There was a point in 2019 when Sen. Elizabeth Warren of Massachusetts was rivaling former Vice President Joe Biden for the front runner position. But, as the Warren campaign team rung in the new year, it appears their campaign has stalled. Both Iowa polling and fourth quarter fundraising dollars indicate the Warren campaign is flatlining.
In September of 2019, Warren was polling at 22 percent among Iowa caucus-goers. For a brief moment in September, she even held first place in Iowa, before quickly sliding down to fourth place. Warren is now polling at 16 percent in Iowa, behind Pete Buttigieg (22%), Sen. Bernie Sanders, I-Vt. (20%), and Biden (18.8%).
According to polling conducted by the Des Moines Register, 52 percent of Iowa caucus-goers say they prefer a candidate who will advocate for policies that have a good chance of becoming law, even if the changes they make aren’t as big, such as Biden or Buttigieg.
According to the same poll, 36 percent of caucusgoers want a candidate who will advocate for policies that would result in big changes, even if they have a lower chance of becoming law, such as Sanders and Warren. The polling shows progressive Iowans believe Sanders has a better chance of getting the job done than Warren.
Polling in New Hampshire indicates similar results, where Warren is in fourth place and is losing her base to individuals who prefer Sanders.
Early state victories are important to building support and a national coalition. The Iowa Caucus takes place on February 3 and the New Hampshire primary takes place on February 11. Without success in major early states, Warren’s campaign could be in deep trouble come the end of February.
In addition to struggling in the polls, Warren underperformed in fundraising during the fourth quarter of the 2019 fundraising period.
According to Business Insider, Warren’s campaign sent an email on December 27 saying they had raised “a little over $17 million,” and that they wanted to raise another $3 million prior to the campaign finance filing deadline of December 31.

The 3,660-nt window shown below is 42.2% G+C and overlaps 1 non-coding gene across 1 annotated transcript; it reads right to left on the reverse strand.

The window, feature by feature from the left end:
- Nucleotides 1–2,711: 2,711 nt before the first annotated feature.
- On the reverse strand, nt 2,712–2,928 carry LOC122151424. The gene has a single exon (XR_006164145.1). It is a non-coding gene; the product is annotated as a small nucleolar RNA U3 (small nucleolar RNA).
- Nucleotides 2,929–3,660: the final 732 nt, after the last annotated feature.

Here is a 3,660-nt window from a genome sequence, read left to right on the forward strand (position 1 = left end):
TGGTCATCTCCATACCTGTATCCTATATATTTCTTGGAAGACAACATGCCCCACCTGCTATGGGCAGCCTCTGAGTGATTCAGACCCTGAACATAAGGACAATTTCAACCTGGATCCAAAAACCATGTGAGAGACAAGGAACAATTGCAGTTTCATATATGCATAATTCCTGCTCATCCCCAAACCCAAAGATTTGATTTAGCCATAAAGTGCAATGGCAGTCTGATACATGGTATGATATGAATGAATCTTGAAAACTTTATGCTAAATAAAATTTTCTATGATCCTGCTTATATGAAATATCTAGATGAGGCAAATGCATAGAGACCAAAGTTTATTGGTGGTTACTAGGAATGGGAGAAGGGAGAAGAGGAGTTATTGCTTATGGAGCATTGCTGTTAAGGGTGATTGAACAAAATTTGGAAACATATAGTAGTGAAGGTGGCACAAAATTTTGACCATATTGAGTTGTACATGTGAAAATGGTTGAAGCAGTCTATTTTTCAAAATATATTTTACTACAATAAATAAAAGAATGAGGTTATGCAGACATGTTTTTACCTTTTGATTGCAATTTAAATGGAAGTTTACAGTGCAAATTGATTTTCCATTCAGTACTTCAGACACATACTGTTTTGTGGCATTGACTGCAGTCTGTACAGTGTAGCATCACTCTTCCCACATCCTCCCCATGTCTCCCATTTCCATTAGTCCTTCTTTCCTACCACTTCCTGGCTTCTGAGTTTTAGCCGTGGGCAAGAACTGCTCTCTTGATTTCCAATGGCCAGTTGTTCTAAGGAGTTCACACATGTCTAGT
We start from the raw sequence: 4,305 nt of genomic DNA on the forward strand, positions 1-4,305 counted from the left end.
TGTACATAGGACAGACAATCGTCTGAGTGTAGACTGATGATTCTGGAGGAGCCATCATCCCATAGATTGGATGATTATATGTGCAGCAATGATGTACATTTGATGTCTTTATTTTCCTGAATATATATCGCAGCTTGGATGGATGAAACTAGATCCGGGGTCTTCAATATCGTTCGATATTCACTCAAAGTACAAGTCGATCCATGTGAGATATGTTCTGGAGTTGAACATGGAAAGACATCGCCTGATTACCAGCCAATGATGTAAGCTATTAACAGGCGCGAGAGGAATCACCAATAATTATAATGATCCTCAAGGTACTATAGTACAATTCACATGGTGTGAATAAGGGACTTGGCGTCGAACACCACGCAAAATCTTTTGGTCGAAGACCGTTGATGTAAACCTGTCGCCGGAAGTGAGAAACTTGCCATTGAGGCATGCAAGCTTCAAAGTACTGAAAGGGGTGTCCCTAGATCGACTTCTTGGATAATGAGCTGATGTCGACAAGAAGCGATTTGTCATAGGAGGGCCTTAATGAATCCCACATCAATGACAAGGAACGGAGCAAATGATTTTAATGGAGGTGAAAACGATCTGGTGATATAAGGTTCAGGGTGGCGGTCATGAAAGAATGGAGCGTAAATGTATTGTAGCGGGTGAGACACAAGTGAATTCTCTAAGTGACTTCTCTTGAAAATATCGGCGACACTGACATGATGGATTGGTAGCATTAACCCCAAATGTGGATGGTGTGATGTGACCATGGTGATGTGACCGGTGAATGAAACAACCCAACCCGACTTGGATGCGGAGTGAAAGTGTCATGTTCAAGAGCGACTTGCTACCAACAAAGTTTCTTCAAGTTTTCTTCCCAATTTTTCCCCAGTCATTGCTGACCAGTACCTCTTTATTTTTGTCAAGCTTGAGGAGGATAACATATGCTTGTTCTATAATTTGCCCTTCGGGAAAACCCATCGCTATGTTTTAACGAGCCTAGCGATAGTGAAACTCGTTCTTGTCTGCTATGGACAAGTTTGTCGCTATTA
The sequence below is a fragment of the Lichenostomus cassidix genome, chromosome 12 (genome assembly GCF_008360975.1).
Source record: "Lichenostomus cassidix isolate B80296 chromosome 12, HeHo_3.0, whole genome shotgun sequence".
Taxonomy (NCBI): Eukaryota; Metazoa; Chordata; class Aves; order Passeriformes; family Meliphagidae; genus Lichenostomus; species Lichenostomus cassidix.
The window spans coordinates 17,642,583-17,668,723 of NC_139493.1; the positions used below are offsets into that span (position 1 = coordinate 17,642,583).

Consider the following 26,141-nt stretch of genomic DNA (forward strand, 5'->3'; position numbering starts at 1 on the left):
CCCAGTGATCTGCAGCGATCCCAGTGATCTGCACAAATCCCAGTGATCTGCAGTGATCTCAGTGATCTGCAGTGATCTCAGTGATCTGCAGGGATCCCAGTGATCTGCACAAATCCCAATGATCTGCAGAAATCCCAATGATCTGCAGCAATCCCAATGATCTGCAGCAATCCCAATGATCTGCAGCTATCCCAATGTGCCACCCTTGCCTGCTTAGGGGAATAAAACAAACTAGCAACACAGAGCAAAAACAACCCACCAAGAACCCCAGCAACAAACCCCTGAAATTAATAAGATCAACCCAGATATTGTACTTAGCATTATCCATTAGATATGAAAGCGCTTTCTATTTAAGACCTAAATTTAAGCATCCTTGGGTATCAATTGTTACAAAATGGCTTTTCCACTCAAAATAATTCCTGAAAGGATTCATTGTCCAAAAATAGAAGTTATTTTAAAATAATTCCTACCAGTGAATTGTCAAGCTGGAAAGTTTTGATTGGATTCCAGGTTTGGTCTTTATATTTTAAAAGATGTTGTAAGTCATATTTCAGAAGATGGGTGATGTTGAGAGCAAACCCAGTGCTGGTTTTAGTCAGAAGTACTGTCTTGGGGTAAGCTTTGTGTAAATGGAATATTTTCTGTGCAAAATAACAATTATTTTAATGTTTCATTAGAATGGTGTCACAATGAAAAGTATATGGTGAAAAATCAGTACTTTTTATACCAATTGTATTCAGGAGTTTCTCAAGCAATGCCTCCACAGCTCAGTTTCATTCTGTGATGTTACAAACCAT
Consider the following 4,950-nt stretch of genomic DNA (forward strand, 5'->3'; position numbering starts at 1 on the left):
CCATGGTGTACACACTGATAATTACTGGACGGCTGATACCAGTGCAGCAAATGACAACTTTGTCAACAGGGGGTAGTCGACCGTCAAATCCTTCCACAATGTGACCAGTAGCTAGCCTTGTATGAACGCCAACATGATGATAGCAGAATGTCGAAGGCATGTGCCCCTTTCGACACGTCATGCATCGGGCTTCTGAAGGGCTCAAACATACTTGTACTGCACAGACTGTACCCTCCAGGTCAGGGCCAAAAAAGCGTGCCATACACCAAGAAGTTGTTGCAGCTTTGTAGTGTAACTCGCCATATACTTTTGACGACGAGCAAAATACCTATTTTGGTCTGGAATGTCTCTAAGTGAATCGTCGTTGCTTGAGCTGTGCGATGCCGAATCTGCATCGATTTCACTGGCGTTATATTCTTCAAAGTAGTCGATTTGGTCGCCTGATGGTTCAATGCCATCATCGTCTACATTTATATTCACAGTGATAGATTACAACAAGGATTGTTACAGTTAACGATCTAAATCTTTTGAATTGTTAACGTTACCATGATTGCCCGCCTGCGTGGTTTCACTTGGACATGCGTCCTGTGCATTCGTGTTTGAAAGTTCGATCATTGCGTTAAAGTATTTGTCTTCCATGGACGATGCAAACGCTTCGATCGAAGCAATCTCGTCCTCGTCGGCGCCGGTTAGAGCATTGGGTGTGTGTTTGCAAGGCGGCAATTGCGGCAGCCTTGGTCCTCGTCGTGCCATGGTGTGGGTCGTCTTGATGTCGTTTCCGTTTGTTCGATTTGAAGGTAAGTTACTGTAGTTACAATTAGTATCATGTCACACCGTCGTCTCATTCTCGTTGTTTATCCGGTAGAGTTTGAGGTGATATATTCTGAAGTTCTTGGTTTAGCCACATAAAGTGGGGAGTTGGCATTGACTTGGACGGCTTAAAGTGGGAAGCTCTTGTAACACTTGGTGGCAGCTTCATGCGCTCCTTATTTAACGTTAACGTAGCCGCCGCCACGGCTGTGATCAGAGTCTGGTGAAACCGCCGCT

In the previous third quarter, she had raised $24.6 million. Raising only $17 million would signify a 30 percent dip from quarter three to quarter four. This is a major hit to the Warren campaign, especially when comparing Warren’s fourth quarter campaign dollars to Sanders. The two Senators have similar policy proposals, however, the money and support is favoring Sanders over Warren. Sanders raked in a total of $34.5 million in the fourth quarter of fundraising, bypassing the 2020 candidates by a landslide.
After weeks of mediocre results, the New York Times noticed Warren is retreating from her original policy positions on controversial issues such as “Medicare for All.”
But Ms. Warren herself is barely speaking of the proposal. After months of attacks from other candidates, and questions and some blowback from both liberals and moderates, the most ambitious and expensive of Ms. Warren’s many plans — and the one most likely to transform the lives of voters — is just a passing mention in her standard stump speech, rarely explored in depth unless a questioner brings it up.
Warren has faced intense criticism for her plans to tax the ultra wealthy into oblivion in order to pay for free “Medicare for All,” free college, free universal child care, and more. February’s upcoming primaries will show whether Warren’s new strategy of backpedalling on controversial policy proposals can revive her flatlining campaign.